Timaeus Of Locri Contemplates The Creation Of A Perfect World


For: extended piano
Duration: 20 minutes

This piece was written for Kate Ryder and is dedicated to her. The extended piano uses PNOscan sensors placed below the keyboard to generate MIDI signals which allow additional sounds to be generated. This piece uses a set of auxilliary harmonics to create an altered type of resonance focused on the higher registers. The harmonic overtones are based on the chords used in the piece itself and so link timbre and harmony together. The piece was inspired by some of the late piano writing of Morton Feldman and the sense of space and time that he manages to generate. The music sounds very different to Feldman but I hope it shares this spacious ethos.

The Timaeus of the title makes his sole appearance in one of Plato's Socratic Dialogues in which Plato explores a variety of philosophical ideas through the narrative device of imagining a meeting, a form of seminar, between his teacher, Socrates, and a number of other thinkers. In the fragment that has become known as Timaeus and Critias Timaeus leads discussion of the nature and order of the Cosmos giving, initially, a resumé of a lecture by Socrates supposedly given on the previous day, then opening up the debate to wider discussion of the issues raised. In the second part Critias relates the myth of Atlantis and compares the forms of government of Atlantis and Athens, coming down on the side of the more ordered Athenian society and alleging thedestruction of Atlantis was due to lapses in morality and order that offended the gods, provoking their anger.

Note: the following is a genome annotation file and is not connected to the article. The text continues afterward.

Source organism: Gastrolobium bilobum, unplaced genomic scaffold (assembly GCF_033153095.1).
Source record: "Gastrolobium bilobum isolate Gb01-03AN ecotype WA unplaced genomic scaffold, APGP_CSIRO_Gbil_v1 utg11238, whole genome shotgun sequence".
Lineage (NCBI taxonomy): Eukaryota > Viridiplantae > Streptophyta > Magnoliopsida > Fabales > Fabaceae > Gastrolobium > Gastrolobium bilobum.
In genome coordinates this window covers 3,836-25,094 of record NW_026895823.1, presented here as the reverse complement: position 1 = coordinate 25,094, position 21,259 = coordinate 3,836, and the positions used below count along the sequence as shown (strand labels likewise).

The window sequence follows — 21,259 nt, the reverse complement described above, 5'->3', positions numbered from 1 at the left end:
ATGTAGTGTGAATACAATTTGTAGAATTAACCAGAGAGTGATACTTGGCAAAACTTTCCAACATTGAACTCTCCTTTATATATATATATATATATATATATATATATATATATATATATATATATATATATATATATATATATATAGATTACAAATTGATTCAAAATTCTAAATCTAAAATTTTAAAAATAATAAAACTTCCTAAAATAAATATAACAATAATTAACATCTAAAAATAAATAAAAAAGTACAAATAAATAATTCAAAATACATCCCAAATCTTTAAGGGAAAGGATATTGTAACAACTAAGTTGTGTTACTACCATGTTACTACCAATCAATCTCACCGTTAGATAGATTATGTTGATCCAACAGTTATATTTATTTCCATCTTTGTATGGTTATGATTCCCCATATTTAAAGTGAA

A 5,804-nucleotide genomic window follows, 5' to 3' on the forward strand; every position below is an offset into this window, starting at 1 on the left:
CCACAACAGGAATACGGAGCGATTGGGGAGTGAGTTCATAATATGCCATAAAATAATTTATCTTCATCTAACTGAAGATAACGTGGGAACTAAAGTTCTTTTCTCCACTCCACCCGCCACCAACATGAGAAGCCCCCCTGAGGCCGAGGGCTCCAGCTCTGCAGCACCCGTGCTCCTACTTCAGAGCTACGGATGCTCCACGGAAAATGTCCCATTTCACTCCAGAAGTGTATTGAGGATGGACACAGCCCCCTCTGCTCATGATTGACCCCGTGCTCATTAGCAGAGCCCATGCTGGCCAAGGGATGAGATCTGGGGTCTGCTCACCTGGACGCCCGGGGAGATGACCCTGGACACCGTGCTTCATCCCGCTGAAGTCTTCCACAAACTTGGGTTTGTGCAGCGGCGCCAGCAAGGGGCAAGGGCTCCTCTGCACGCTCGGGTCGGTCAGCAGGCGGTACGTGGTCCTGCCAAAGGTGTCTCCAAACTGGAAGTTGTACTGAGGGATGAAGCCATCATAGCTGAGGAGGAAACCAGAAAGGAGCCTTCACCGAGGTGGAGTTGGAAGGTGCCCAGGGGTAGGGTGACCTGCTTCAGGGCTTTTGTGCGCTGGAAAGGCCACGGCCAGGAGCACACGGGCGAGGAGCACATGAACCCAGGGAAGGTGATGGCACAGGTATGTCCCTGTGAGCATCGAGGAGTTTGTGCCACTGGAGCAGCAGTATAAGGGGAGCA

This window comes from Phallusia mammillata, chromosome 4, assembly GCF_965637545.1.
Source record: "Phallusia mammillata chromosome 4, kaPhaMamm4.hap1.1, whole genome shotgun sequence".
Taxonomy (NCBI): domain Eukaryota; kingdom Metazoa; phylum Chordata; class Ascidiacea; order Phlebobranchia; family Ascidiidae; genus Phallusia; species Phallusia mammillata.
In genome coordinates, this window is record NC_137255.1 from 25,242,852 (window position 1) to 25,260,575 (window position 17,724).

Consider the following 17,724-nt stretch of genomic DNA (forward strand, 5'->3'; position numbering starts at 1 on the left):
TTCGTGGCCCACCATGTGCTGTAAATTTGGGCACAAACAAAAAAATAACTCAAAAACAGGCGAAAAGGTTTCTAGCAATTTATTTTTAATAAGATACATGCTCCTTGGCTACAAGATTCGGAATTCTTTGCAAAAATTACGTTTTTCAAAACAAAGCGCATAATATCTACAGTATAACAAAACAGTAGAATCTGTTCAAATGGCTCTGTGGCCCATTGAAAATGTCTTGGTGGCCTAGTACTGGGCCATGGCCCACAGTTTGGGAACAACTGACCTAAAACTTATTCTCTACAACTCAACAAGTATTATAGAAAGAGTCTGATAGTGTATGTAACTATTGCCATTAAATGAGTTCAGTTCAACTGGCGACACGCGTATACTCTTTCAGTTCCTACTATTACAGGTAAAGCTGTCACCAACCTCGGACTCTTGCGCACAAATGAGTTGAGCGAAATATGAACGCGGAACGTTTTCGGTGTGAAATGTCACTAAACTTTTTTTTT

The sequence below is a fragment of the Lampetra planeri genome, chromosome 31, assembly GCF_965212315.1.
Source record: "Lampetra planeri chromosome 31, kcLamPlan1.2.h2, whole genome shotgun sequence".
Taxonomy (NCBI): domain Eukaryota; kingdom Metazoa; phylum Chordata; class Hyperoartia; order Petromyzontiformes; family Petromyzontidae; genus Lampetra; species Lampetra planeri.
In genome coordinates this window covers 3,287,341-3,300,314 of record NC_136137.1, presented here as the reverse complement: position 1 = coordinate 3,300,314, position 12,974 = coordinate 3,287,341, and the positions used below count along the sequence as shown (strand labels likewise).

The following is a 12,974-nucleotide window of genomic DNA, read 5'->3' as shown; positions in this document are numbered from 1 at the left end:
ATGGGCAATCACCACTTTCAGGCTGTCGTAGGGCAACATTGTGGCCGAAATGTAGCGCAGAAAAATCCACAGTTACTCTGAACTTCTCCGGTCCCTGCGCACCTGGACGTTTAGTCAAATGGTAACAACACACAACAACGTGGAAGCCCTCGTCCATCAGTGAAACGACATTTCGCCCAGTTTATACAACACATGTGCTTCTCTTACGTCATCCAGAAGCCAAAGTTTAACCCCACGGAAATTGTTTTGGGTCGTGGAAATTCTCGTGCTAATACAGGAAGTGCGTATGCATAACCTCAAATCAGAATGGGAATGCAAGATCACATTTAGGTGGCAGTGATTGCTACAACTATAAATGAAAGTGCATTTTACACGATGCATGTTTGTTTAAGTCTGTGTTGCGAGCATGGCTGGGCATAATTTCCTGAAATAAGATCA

While there is other evidence for the existence of Critias and some of the other characters, this is the only mention in the entire historical record of Timaeus, making it possible that he was just a figment of Plato's imagination, a narrative device - or perhaps he really did exist.

I confess to being drawn towards him initially because of the similarity between his name and mine. On reading the text, his character emerges as that of a rather bluff individual who doesn't tolerate what he regards as foolishness. His dismissal, in the opening paragraphs of those who don't believe in the gods as idiots, is typical of his attitude. He is thoughtful, but has something of the Victor Meldrew about him. I have tried to capture something of this character, essentially contemplative but with the odd episode of harrumphing, in this music which stretches over 19 episodes and 20 minutes.